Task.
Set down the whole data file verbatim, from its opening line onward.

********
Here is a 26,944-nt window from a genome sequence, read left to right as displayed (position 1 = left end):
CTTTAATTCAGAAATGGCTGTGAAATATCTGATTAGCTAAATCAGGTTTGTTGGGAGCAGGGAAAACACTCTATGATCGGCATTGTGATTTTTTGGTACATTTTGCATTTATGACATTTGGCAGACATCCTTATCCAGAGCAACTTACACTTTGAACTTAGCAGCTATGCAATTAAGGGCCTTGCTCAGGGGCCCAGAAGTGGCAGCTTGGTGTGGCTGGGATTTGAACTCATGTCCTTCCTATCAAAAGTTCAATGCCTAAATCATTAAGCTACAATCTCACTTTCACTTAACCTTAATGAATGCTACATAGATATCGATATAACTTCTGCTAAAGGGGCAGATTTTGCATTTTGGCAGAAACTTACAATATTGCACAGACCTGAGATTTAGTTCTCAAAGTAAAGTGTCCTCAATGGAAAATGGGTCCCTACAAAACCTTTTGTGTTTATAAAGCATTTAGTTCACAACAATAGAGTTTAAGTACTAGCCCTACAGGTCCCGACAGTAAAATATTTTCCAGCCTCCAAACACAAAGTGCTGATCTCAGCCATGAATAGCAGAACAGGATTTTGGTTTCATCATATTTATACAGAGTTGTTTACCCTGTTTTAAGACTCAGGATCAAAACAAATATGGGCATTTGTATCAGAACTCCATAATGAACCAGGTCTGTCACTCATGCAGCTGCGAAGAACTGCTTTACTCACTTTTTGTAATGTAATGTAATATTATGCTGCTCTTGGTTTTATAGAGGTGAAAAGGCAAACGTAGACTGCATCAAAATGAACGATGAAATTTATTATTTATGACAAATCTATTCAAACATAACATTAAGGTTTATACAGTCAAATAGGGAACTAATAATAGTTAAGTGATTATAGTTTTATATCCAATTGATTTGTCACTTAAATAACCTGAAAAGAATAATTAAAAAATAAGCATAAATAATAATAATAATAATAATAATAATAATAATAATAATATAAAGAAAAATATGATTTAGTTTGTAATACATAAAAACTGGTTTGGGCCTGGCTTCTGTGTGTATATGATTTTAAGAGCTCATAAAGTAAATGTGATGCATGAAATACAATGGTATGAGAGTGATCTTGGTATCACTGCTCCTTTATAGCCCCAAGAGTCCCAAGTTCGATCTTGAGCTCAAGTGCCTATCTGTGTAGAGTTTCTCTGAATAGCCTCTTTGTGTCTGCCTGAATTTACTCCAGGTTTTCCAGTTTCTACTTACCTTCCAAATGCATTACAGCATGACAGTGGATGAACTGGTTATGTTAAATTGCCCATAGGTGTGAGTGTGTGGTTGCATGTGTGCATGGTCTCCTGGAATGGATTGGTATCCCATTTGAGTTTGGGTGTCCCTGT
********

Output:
Here is a 26,944-nt window from a genome sequence, read left to right as displayed (position 1 = left end):
CTTTAATTCAGAAATGGCTGTGAAATATCTGATTAGCTAAATCAGGTTTGTTGGGAGCAGGGAAAACACTCTATGATCGGCATTGTGATTTTTTGGTACATTTTGCATTTATGACATTTGGCAGACATCCTTATCCAGAGCAACTTACACTTTGAACTTAGCAGCTATGCAATTAAGGGCCTTGCTCAGGGGCCCAGAAGTGGCAGCTTGGTGTGGCTGGGATTTGAACTCATGTCCTTCCTATCAAAAGTTCAATGCCTAAATCATTAAGCTACAATCTCACTTTCACTTAACCTTAATGAATGCTACATAGATATCGATATAACTTCTGCTAAAGGGGCAGATTTTGCATTTTGGCAGAAACTTACAATATTGCACAGACCTGAGATTTAGTTCTCAAAGTAAAGTGTCCTCAATGGAAAATGGGTCCCTACAAAACCTTTTGTGTTTATAAAGCATTTAGTTCACAACAATAGAGTTTAAGTACTAGCCCTACAGGTCCCGACAGTAAAATATTTTCCAGCCTCCAAACACAAAGTGCTGATCTCAGCCATGAATAGCAGAACAGGATTTTGGTTTCATCATATTTATACAGAGTTGTTTACCCTGTTTTAAGACTCAGGATCAAAACAAATATGGGCATTTGTATCAGAACTCCATAATGAACCAGGTCTGTCACTCATGCAGCTGCGAAGAACTGCTTTACTCACTTTTTGTAATGTAATGTAATATTATGCTGCTCTTGGTTTTATAGAGGTGAAAAGGCAAACGTAGACTGCATCAAAATGAACGATGAAATTTATTATTTATGACAAATCTATTCAAACATAACATTAAGGTTTATACAGTCAAATAGGGAACTAATAATAGTTAAGTGATTATAGTTTTATATCCAATTGATTTGTCACTTAAATAACCTGAAAAGAATAATTAAAAAATAAGCATAAATAATAATAATAATAATAATAATAATAATAATAATAATATAAAGAAAAATATGATTTAGTTTGTAATACATAAAAACTGGTTTGGGCCTGGCTTCTGTGTGTATATGATTTTAAGAGCTCATAAAGTAAATGTGATGCATGAAATACAATGGTATGAGAGTGATCTTGGTATCACTGCTCCTTTATAGCCCCAAGAGTCCCAAGTTCGATCTTGAGCTCAAGTGCCTATCTGTGTAGAGTTTCTCTGAATAGCCTCTTTGTGTCTGCCTGAATTTACTCCAGGTTTTCCAGTTTCTACTTACCTTCCAAATGCATTACAGCATGACAGTGGATGAACTGGTTATGTTAAATTGCCCATAGGTGTGAGTGTGTGGTTGCATGTGTGCATGGTCTCCTGGAATGGATTGGTATCCCATTTGAGTTTGGGTGTCCCTGT